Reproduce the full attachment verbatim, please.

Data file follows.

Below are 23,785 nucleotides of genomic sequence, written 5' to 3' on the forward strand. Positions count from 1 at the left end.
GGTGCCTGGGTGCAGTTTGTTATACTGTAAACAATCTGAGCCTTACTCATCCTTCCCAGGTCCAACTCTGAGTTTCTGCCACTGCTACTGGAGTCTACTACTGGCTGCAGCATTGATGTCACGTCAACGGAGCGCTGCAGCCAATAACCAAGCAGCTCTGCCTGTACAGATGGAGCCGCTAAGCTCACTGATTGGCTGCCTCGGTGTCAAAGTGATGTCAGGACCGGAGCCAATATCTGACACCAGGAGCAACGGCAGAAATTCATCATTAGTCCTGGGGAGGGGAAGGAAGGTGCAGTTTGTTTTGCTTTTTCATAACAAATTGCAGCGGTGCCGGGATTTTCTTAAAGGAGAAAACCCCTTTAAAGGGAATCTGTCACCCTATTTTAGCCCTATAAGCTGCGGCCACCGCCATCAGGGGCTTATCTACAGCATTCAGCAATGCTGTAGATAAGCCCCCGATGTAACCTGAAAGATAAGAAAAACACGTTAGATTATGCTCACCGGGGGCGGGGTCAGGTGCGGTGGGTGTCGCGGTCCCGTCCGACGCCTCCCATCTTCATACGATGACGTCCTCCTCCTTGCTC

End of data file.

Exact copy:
Below are 23,785 nucleotides of genomic sequence, written 5' to 3' on the forward strand. Positions count from 1 at the left end.
GGTGCCTGGGTGCAGTTTGTTATACTGTAAACAATCTGAGCCTTACTCATCCTTCCCAGGTCCAACTCTGAGTTTCTGCCACTGCTACTGGAGTCTACTACTGGCTGCAGCATTGATGTCACGTCAACGGAGCGCTGCAGCCAATAACCAAGCAGCTCTGCCTGTACAGATGGAGCCGCTAAGCTCACTGATTGGCTGCCTCGGTGTCAAAGTGATGTCAGGACCGGAGCCAATATCTGACACCAGGAGCAACGGCAGAAATTCATCATTAGTCCTGGGGAGGGGAAGGAAGGTGCAGTTTGTTTTGCTTTTTCATAACAAATTGCAGCGGTGCCGGGATTTTCTTAAAGGAGAAAACCCCTTTAAAGGGAATCTGTCACCCTATTTTAGCCCTATAAGCTGCGGCCACCGCCATCAGGGGCTTATCTACAGCATTCAGCAATGCTGTAGATAAGCCCCCGATGTAACCTGAAAGATAAGAAAAACACGTTAGATTATGCTCACCGGGGGCGGGGTCAGGTGCGGTGGGTGTCGCGGTCCCGTCCGACGCCTCCCATCTTCATACGATGACGTCCTCCTCCTTGCTC